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A strong, high-performance sales team is critical to a successful business. But what makes a sales team truly great, and what strategies can leaders use to create a team that's highly successful? To address these questions, we're talking to CROs and sales executives about "How To Turn a Good Sales Team into a Great One." As a part of this series, I had the pleasure of interviewing Barry Maher

Barry Maher

Selling Power says “To his powerful and famous clients, Barry Maher is simply the best sales trainer in the business.” Barry has appeared on the Today Show, NBC Nightly News, CBS, CNBC, and is frequently featured in publications like the New York Times, the Wall Street Journal and USA Today.

His client list includes organizations like ABC, the American Management Association, Budget Rent a Car, Canon, Cessna, Hewlett-Packard, the Small Business Administration, the U.S. Government, Verizon and Wells Fargo.

He’s also a published author, with books including Filling the Glass, which has been cited as “[One of] The Seven Essential Popular Business Books,” by Today’s Librarian.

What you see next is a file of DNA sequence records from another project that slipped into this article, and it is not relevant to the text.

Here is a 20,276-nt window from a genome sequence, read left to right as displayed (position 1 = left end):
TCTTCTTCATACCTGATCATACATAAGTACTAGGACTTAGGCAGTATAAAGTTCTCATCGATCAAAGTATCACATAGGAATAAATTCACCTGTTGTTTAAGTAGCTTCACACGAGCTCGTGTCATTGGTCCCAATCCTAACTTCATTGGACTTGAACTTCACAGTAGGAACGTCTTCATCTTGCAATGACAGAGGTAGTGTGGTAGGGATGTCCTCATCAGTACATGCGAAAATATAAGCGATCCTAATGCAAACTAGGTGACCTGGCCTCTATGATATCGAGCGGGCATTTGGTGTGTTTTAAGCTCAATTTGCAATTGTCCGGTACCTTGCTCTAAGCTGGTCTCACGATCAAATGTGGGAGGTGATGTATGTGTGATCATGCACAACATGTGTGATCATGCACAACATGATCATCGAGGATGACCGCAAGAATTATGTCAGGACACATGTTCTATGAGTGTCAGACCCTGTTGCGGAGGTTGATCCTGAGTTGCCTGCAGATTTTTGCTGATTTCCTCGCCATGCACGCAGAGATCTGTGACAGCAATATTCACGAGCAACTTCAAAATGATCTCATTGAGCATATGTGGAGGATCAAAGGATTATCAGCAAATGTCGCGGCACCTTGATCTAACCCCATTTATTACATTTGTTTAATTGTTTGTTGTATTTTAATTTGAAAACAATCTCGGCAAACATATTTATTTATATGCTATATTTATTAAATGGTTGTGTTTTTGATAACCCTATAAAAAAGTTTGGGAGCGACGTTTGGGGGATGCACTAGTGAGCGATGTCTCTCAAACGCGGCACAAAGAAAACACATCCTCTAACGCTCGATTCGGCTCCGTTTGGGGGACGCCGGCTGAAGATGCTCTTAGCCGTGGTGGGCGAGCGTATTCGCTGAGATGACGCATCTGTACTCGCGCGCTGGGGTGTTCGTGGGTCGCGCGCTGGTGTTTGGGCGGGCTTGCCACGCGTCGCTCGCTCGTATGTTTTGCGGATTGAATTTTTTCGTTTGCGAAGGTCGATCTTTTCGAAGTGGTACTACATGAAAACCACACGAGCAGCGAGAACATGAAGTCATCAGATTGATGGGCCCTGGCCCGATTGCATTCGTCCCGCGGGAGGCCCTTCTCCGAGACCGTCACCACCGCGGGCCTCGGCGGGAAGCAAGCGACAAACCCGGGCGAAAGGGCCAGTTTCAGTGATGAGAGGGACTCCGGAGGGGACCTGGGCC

Thank you for doing this with us! Before we begin, our readers would like to learn a bit more about you. Can you tell us what brought you to this career path?

I grew up in the Boston area. As a kid, I sold greeting cards and magazine subscriptions, then during and after college, I built my own advertising specialties business. On Easter morning, I got a phone call from a major multi-national and before I knew it, I was in the corporate world—albeit  with a different Fortune 100 company. Who wants to work for a corporation that calls you on Easter? 

From there, I wrote books on sales, management, and marketing which led to my career in speaking, consulting and writing. 

Can you share with our readers the most interesting or amusing story in your career so far? Can you share the lesson or takeaway you took from that story?